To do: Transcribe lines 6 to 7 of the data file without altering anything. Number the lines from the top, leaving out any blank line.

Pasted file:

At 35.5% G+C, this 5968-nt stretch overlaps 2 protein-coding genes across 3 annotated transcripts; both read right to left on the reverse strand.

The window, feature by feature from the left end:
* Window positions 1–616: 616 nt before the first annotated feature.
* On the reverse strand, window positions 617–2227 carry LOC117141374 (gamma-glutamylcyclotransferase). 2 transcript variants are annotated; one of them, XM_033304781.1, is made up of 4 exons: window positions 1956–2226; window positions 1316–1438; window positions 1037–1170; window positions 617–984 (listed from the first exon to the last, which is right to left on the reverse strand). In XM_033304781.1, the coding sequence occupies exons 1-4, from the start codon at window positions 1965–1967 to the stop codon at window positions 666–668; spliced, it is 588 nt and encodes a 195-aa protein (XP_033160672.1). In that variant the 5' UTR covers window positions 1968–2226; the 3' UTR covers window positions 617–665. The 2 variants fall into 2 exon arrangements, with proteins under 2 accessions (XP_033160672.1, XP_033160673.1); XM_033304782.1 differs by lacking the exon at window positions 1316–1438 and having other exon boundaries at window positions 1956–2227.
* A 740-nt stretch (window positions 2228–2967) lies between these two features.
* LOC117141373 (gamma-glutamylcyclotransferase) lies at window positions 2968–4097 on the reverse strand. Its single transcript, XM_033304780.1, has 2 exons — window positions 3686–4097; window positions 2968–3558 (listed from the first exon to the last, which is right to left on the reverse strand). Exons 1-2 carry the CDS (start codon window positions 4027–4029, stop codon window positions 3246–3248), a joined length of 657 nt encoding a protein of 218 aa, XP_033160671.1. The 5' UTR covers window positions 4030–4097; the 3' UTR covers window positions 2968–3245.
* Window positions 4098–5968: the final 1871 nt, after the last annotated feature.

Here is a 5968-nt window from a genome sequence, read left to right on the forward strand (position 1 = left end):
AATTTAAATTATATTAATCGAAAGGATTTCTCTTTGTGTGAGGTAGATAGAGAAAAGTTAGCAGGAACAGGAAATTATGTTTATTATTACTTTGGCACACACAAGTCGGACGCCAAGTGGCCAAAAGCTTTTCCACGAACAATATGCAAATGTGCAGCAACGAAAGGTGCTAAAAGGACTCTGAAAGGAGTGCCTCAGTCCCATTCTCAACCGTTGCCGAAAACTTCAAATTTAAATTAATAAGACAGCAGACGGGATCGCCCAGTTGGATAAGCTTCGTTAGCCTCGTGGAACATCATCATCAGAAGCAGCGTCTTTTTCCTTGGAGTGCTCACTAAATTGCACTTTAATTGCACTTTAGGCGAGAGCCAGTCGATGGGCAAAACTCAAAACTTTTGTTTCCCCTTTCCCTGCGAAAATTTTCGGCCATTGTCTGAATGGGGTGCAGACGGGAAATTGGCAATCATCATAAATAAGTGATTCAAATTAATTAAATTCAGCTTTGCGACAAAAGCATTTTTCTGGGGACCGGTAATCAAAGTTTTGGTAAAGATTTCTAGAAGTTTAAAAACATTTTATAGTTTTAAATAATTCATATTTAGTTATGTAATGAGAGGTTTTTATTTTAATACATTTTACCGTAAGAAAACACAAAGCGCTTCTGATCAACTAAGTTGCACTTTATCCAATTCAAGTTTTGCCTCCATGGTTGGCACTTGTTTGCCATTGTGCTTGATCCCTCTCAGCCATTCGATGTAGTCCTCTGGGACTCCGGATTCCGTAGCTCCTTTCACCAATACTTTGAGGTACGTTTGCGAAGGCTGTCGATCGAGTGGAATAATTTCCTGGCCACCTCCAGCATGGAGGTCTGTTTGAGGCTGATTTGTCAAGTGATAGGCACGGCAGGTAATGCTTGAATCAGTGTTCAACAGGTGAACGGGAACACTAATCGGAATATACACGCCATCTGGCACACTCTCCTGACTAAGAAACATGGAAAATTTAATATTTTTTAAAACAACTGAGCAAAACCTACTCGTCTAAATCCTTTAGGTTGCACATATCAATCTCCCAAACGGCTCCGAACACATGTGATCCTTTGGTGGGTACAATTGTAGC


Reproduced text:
* LOC117141373 (gamma-glutamylcyclotransferase) lies at window positions 2968–4097 on the reverse strand. Its single transcript, XM_033304780.1, has 2 exons — window positions 3686–4097; window positions 2968–3558 (listed from the first exon to the last, which is right to left on the reverse strand). Exons 1-2 carry the CDS (start codon window positions 4027–4029, stop codon window positions 3246–3248), a joined length of 657 nt encoding a protein of 218 aa, XP_033160671.1. The 5' UTR covers window positions 4030–4097; the 3' UTR covers window positions 2968–3245.
* Window positions 4098–5968: the final 1871 nt, after the last annotated feature.